About Rebecca Ruiz
Rebecca Ruiz holds a B.A. from the College of the Holy Cross and an M.A. from Tufts University. She has worked as an ethnomusicologist, composer, and writer, in academia, and, for the past 14 years, in domestic refugee resettlement in the Diocese of Arlington, VA. She and her husband have two children and live in the Washington, DC metro area. She strives, as St. Ignatius taught, to see God in all things and do “all things for the greater glory of God.”
Contact: Website

Sharing the Wisdom: What I Learned from a Friend About the Gift of Presence

I can’t remember exactly when we met her. We had arrived in the snowy tundra in January of my fifth-grade year. I know it was after the permafrost had thawed, and it was after “mud season,” because she was wearing high heels as she stood there, not mud boots. It had been a hard winter. The transition to the sleepy town of two stoplights was not an easy one for our family. We were far […]

What Is Your Image of God?

Recently, I had an enlightening conversation with friends about how we envision God. It’s a really interesting question, because how we imagine God determines how we relate to God. For instance, if I see God as an old, bearded man on a cloud, I will find it pretty difficult to relate to him. I’m not really well-versed in talking with old men who live on clouds and, in fact, I don’t know anyone who lives […]

Questions to Ask in Contemplating the Nativity

Ignatian contemplation allows the Spirit to bring to light important aspects of the Gospel that inform us along our spiritual journeys. This year, my contemplation on the Nativity—which I shared here—highlighted the following: Amidst the hustle and bustle of the marketplace, no one saw Mary in labor with the Christ Child. Where have I missed the opportunity to respond to Christ among us? Mary did not become upset when there were no rooms at the […]

Contemplating the Nativity

Every year, as Advent and Christmas roll around, I return to the contemplation on the Nativity in the Spiritual Exercises. In this contemplation, St. Ignatius invites us to reflect on the Nativity from the viewpoint of a maidservant accompanying the Holy Family. I imagine it this way. The journey from Nazareth to Bethlehem has been long—winding miles through hill and valley. The sun is setting as we enter the gates of Bethlehem. We are hot, […]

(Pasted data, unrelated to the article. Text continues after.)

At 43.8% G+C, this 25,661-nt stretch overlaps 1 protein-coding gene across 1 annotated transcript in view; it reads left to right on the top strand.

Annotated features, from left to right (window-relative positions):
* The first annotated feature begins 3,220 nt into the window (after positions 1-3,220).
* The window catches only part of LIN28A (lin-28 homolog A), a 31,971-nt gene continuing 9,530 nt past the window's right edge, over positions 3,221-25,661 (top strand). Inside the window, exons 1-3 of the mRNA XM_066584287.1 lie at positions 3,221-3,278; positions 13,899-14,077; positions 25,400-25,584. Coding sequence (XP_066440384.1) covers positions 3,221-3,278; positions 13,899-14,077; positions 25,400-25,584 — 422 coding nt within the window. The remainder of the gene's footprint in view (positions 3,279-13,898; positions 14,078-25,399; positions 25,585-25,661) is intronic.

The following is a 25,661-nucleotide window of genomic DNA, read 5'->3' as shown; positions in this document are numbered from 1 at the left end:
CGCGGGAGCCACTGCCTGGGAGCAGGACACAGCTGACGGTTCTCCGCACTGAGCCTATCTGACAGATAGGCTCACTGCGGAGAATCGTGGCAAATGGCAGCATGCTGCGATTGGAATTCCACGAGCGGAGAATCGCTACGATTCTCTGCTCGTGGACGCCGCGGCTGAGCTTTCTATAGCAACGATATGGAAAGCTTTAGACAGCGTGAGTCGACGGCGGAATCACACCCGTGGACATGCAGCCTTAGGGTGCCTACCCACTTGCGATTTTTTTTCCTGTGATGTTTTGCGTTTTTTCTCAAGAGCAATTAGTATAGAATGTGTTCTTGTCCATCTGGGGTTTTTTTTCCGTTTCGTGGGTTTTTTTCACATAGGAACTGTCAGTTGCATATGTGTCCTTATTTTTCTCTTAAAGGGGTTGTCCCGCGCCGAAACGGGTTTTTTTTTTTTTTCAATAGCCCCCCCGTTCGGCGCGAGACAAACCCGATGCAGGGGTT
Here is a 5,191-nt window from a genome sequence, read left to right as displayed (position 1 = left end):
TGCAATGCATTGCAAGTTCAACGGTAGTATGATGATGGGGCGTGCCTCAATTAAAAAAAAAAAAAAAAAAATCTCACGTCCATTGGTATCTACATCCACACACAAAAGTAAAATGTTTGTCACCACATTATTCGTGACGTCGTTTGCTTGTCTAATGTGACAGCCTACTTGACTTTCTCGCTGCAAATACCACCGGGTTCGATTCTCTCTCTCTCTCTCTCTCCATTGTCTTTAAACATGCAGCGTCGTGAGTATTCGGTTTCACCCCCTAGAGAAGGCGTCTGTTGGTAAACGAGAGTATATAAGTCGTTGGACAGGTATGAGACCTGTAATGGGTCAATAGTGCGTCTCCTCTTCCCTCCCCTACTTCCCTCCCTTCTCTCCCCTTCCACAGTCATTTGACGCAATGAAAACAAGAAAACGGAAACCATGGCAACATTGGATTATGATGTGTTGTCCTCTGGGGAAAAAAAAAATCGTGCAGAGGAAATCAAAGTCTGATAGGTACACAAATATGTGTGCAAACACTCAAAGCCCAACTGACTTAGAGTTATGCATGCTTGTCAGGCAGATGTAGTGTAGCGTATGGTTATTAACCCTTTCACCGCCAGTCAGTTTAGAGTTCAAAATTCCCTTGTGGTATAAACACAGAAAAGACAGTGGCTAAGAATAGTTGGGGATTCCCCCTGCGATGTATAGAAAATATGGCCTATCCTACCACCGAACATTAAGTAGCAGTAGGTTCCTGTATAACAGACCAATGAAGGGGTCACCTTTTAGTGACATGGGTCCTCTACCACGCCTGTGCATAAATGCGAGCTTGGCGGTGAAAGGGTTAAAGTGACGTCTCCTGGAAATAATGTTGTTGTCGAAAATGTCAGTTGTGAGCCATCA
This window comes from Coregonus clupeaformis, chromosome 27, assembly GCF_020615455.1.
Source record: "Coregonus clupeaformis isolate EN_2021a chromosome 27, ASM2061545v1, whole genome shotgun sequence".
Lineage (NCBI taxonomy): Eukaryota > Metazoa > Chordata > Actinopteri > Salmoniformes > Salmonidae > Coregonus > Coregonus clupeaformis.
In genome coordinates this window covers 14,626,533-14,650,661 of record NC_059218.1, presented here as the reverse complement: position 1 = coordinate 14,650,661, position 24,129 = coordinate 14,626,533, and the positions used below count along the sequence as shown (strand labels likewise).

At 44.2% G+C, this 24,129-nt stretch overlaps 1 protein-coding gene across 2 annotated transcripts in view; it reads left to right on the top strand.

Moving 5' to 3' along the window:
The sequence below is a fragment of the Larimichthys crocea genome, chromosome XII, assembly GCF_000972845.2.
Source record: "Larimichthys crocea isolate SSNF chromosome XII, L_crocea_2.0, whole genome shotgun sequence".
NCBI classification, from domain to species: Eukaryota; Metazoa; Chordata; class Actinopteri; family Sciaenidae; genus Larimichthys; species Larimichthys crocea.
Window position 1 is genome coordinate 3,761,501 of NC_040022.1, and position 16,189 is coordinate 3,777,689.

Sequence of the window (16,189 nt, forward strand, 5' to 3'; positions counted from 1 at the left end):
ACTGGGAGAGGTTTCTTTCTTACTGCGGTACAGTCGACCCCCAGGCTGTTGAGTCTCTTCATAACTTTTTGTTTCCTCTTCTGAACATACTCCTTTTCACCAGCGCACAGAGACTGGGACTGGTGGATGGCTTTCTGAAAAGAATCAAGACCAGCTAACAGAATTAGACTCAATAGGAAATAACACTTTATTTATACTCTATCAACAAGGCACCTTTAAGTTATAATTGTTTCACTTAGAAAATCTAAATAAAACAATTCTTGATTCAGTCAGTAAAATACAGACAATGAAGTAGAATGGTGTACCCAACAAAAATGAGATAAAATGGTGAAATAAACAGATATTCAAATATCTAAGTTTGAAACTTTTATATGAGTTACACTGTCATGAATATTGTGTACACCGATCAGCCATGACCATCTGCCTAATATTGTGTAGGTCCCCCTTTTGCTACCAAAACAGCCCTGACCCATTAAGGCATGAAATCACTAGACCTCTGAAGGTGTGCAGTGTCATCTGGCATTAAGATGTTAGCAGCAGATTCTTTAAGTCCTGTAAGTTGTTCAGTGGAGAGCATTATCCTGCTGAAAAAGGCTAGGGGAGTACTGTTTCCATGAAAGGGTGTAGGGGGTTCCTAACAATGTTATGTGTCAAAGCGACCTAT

Waiting on the Spirit

My son is preparing to receive the Sacrament of Confirmation this month. The other day, he came home from school worried because he couldn’t remember all of the Gifts of the Holy Spirit on a quiz. He was secretly wondering if this would affect his Confirmation. I told him not to worry; he simply needed to prepare his heart and ask the Spirit to come. The Holy Spirit would not be delayed by his quiz […]

How Shall We Live?

As I entered my dorm on my first day at college, I read the writing on the wall: “How, then, shall we live?” I interpreted it as a simple question relating to dorm life, something akin to, “How are you going to live together, being conscious of your roommate?” By the time I finished my four years of Jesuit education, I realized that this question was much more complex than I had understood it to […]

Riding the Wave of God’s Surprises

Today the Lord invites us to assume an attitude of humble listening and docile waiting, because the grace of God often presents itself to us in surprising ways, which don’t line up with our expectations. —Pope Francis, July 8, 2018 I am most aware of God’s handiwork in my day when I remember Pope Francis’s advice to let God surprise us. So, when he revisited this theme last month, it renewed my resolve to step […]

Ignatian Gratitude: Encounter and Response

With rapt attention, I watched the rescue of the boys’ soccer team in Thailand. The boys were stranded by rising waters in a cave. People from all over the world came together in treacherous conditions to pull the boys back from the brink of death into the light of day. When all of the boys finally emerged safely, it seemed the whole world breathed a sigh of relief. Joyful prayers of gratitude arose from around […]

Five Tips for Beating Loneliness from St. Ignatius

A recent study revealed an epidemic of loneliness in America. Loneliness and social isolation isn’t limited to America, though; it’s a global scourge that Pope Francis has addressed: There are no longer close personal relationships. Today’s culture seems to encourage people not to bond with anything or anyone, not to trust…At the root of so many contemporary situations is a kind of impoverishment born of a widespread and radical sense of loneliness. Running after the […]

Accessible Sainthood

What comes to mind when you think of the word saint? For me, this word brings to mind people who lived a long time ago, wore long robes, and walked around with their eyes raised toward the heavens and their hands clasped in prayer. They never sinned or lost their tempers. Oh, and there’s a good chance they left this life without their heads. I also think of more modern saints like Teresa of Calcutta […]

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